Since edgeR was introduced as a method for DE analysis for bulk data, we first need to create pseudobulk samples from our single-cell dataset. For each patient we create 1 pseudobulk sample per cell type by aggregating the cell from each subpopulation and taking the mean gene expression within that subpopulation.

If the data you are working with does not have replicates, it could be beneficial to create multiple (e.g. 2-3) pseudobulks per patient to account for patient variability. Here we chose to create 1 pseudobulk per patient because for each patient we have 2 replicates, one control and one stimulated.

We strongly recommend to read this guide https://f1000research.com/articles/9-1444 on design matrices.

Regardless of whether we want to run the analysis only on a few cell subpopulations and fit a model for each one of them separately or fit one model for all of them, we first need to prepare the data, define a function to create pseudobulks and run the edgeR pipeline. First, let’s prepare the data.

Since we need to create pseudobulks for each patient-condition combination, we first need to create such a column by concatenating replicate and label.

adata.obs["sample"] = [
    f"{rep}_{l}" for rep, l in zip(adata.obs["replicate"], adata.obs["label"])

We need to clean up the cell type names, i.e. replace spaces with underscores and remove + symbols, to avoid Python to R conversion issues.

adata.obs["cell_type"] = [ct.replace(" ", "_") for ct in adata.obs["cell_type"]]
adata.obs["cell_type"] = [ct.replace("+", "") for ct in adata.obs["cell_type"]]

We need to set categorical metadata to be indeed categorical to create pseudobulks.

adata.obs["replicate"] = adata.obs["replicate"].astype("category")
adata.obs["label"] = adata.obs["label"].astype("category")
adata.obs["sample"] = adata.obs["sample"].astype("category")
adata.obs["cell_type"] = adata.obs["cell_type"].astype("category")

Now, let’s define the function we need to aggregate single cells into pseudo-replicates:

  • aggregate_and_filter is a function that creates an AnnData object with one pseudo-replicate for each donor for a specified subpopulation from the original single-cell AnnData object. Here, we also filter out donors that have fewer than 30 cells for the specified population.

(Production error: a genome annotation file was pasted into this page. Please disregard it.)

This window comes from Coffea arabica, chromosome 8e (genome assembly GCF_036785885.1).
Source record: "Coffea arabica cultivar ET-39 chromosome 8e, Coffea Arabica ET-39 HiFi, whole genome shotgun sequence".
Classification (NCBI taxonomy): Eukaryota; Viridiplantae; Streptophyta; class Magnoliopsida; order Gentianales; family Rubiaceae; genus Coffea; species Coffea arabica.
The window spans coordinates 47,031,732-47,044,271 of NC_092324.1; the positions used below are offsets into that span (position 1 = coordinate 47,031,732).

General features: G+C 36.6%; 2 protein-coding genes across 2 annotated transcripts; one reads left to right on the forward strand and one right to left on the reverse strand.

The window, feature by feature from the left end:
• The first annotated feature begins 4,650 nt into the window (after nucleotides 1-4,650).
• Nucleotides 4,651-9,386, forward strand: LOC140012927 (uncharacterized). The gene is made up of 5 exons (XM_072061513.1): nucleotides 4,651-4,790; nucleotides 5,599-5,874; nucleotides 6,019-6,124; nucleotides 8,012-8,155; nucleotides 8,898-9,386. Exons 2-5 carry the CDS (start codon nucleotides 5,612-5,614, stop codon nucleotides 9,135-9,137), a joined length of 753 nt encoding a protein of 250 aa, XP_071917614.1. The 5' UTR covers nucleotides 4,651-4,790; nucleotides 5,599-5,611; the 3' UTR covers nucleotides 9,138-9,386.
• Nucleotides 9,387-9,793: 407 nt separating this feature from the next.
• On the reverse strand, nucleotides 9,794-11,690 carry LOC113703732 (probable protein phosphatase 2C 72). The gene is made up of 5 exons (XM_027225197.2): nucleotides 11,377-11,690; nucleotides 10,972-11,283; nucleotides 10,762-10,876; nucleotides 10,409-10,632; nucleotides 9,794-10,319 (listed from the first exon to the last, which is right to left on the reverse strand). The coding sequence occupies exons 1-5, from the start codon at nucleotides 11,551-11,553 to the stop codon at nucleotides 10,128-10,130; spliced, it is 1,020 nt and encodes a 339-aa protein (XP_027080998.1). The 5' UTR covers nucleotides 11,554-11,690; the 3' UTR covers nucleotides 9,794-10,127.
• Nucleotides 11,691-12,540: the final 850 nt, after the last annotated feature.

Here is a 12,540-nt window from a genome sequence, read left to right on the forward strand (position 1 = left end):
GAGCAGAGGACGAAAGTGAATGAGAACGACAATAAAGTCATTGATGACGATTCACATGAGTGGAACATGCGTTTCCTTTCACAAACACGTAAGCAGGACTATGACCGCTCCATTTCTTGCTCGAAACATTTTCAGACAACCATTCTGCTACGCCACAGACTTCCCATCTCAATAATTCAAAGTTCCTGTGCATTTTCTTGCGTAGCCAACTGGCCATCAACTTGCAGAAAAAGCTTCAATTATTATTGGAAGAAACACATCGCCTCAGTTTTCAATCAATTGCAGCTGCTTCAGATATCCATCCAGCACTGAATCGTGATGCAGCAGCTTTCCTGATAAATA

• by changing the replicates_per_patient parameter, several (n) pseudo-replicates can be created for each sample; cells are then split into n subsets of roughly equal sizes.


def aggregate_and_filter(
    obs_to_keep=[],  # which additional metadata to keep, e.g. gender, age, etc.
    # subset adata to the given cell identity
    adata_cell_pop = adata[adata.obs[cell_identity_key] == cell_identity].copy()
    # check which donors to keep according to the number of cells specified with NUM_OF_CELL_PER_DONOR
    size_by_donor = adata_cell_pop.obs.groupby([donor_key]).size()
    donors_to_drop = [
        for donor in size_by_donor.index
        if size_by_donor[donor] <= NUM_OF_CELL_PER_DONOR
    if len(donors_to_drop) > 0:
        print("Dropping the following samples:")
    df = pd.DataFrame(columns=[*adata_cell_pop.var_names, *obs_to_keep])

    adata_cell_pop.obs[donor_key] = adata_cell_pop.obs[donor_key].astype("category")
    for i, donor in enumerate(donors := adata_cell_pop.obs[donor_key].cat.categories):
        print(f"\tProcessing donor {i+1} out of {len(donors)}...", end="\r")
        if donor not in donors_to_drop:
            adata_donor = adata_cell_pop[adata_cell_pop.obs[donor_key] == donor]
            # create replicates for each donor
            indices = list(adata_donor.obs_names)
            indices = np.array_split(np.array(indices), replicates_per_patient)
            for i, rep_idx in enumerate(indices):
                adata_replicate = adata_donor[rep_idx]
                # specify how to aggregate: sum gene expression for each gene for each donor and also keep the condition information
                agg_dict = {gene: "sum" for gene in adata_replicate.var_names}
                for obs in obs_to_keep:
                    agg_dict[obs] = "first"
                # create a df with all genes, donor and condition info
                df_donor = pd.DataFrame(adata_replicate.X.A)
                df_donor.index = adata_replicate.obs_names
                df_donor.columns = adata_replicate.var_names
                df_donor = df_donor.join(adata_replicate.obs[obs_to_keep])
                # aggregate